How parents should navigate a child custody hearing

17758013_S.jpgThere are a number of mistakes that Illinois parents might make in a child custody hearing that could jeopardize their chances of getting custody. Displaying anger or bitterness toward the other parent could make a poor impression on a judge if it implies that the parent is unlikely to be cooperative. Friends and family members may also try to be helpful by suggesting that a parent ask for more support or time with the child, but parents should not allow themselves to be pressured. Furthermore, they should not change strategies without discussing it with their attorney first.

Parents should also avoid speaking for their child or implying that the child is better off with them. As with the other errors, this could end up having the opposite of its intended effect. If an older child wishes to speak in court, this is usually permitted.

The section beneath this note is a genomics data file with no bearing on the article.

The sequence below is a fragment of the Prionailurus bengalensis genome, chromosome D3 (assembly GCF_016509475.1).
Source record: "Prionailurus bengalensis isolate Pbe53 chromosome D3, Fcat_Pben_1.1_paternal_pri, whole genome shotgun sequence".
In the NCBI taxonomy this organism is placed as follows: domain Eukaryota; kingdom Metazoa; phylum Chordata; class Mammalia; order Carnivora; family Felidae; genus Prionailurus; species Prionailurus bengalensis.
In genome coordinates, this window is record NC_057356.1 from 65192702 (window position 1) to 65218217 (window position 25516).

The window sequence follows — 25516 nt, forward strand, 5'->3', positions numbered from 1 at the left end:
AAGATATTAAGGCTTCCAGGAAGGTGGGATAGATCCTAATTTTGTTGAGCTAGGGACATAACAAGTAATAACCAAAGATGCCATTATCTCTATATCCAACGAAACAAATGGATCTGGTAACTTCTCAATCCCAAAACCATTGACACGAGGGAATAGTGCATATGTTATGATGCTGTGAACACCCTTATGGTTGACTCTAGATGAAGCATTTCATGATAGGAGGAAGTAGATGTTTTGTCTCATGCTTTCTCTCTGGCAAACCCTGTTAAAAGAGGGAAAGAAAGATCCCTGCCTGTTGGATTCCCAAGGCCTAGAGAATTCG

Drug or alcohol abuse may put children in danger

33470856_S.jpgThe best interests of a child are always paramount in an Illinois custody proceeding. Therefore, parents who believe that the child's other parent has issues with substance abuse may wish to raise those concerns as soon as possible. Parents may choose to either report their concerns either directly to the court handling the case or to the Department of Children and Family Services.

If a child custody order already exists, a judge may choose to modify the order while the allegation can be investigated or after it has been verified. This may mean that noncustodial parents are subject to supervised visitation in a controlled setting assuming that it is in the best interests of the child. Supervised visitation may continue until it can be established that there has been a significant change in circumstances.